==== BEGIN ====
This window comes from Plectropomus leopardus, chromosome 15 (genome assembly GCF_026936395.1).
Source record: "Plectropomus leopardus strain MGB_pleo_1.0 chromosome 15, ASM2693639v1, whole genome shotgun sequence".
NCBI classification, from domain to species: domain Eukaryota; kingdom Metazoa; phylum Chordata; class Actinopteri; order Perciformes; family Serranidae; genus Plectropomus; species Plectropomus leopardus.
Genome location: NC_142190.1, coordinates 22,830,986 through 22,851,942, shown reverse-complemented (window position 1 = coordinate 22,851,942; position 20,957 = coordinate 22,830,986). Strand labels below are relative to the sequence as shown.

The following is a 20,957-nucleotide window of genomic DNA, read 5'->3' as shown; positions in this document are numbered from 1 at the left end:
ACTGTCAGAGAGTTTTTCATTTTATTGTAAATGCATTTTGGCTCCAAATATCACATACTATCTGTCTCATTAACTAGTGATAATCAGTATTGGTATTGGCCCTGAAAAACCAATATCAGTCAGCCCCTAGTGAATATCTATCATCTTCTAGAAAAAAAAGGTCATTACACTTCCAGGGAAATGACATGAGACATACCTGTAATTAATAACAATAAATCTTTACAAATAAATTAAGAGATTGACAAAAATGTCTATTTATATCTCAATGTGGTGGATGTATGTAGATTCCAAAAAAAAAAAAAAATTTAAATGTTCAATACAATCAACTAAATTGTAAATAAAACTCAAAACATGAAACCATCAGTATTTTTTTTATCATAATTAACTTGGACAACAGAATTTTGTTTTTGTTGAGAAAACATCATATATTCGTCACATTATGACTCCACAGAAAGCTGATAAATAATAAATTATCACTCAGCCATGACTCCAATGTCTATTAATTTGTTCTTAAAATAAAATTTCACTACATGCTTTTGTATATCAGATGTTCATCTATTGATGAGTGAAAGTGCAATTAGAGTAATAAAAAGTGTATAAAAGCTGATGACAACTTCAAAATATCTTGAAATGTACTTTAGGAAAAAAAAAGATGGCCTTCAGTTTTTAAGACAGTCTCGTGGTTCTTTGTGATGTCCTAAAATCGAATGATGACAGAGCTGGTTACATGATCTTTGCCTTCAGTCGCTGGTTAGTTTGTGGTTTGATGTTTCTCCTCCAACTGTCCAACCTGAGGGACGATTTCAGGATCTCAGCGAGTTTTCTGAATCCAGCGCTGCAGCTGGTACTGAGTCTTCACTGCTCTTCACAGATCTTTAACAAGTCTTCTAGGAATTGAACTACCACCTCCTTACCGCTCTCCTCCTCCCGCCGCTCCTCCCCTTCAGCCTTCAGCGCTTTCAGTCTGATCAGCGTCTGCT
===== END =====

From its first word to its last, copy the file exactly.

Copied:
This window comes from Plectropomus leopardus, chromosome 15 (genome assembly GCF_026936395.1).
Source record: "Plectropomus leopardus strain MGB_pleo_1.0 chromosome 15, ASM2693639v1, whole genome shotgun sequence".
NCBI classification, from domain to species: domain Eukaryota; kingdom Metazoa; phylum Chordata; class Actinopteri; order Perciformes; family Serranidae; genus Plectropomus; species Plectropomus leopardus.
Genome location: NC_142190.1, coordinates 22,830,986 through 22,851,942, shown reverse-complemented (window position 1 = coordinate 22,851,942; position 20,957 = coordinate 22,830,986). Strand labels below are relative to the sequence as shown.

The following is a 20,957-nucleotide window of genomic DNA, read 5'->3' as shown; positions in this document are numbered from 1 at the left end:
ACTGTCAGAGAGTTTTTCATTTTATTGTAAATGCATTTTGGCTCCAAATATCACATACTATCTGTCTCATTAACTAGTGATAATCAGTATTGGTATTGGCCCTGAAAAACCAATATCAGTCAGCCCCTAGTGAATATCTATCATCTTCTAGAAAAAAAAGGTCATTACACTTCCAGGGAAATGACATGAGACATACCTGTAATTAATAACAATAAATCTTTACAAATAAATTAAGAGATTGACAAAAATGTCTATTTATATCTCAATGTGGTGGATGTATGTAGATTCCAAAAAAAAAAAAAAATTTAAATGTTCAATACAATCAACTAAATTGTAAATAAAACTCAAAACATGAAACCATCAGTATTTTTTTTATCATAATTAACTTGGACAACAGAATTTTGTTTTTGTTGAGAAAACATCATATATTCGTCACATTATGACTCCACAGAAAGCTGATAAATAATAAATTATCACTCAGCCATGACTCCAATGTCTATTAATTTGTTCTTAAAATAAAATTTCACTACATGCTTTTGTATATCAGATGTTCATCTATTGATGAGTGAAAGTGCAATTAGAGTAATAAAAAGTGTATAAAAGCTGATGACAACTTCAAAATATCTTGAAATGTACTTTAGGAAAAAAAAAGATGGCCTTCAGTTTTTAAGACAGTCTCGTGGTTCTTTGTGATGTCCTAAAATCGAATGATGACAGAGCTGGTTACATGATCTTTGCCTTCAGTCGCTGGTTAGTTTGTGGTTTGATGTTTCTCCTCCAACTGTCCAACCTGAGGGACGATTTCAGGATCTCAGCGAGTTTTCTGAATCCAGCGCTGCAGCTGGTACTGAGTCTTCACTGCTCTTCACAGATCTTTAACAAGTCTTCTAGGAATTGAACTACCACCTCCTTACCGCTCTCCTCCTCCCGCCGCTCCTCCCCTTCAGCCTTCAGCGCTTTCAGTCTGATCAGCGTCTGCT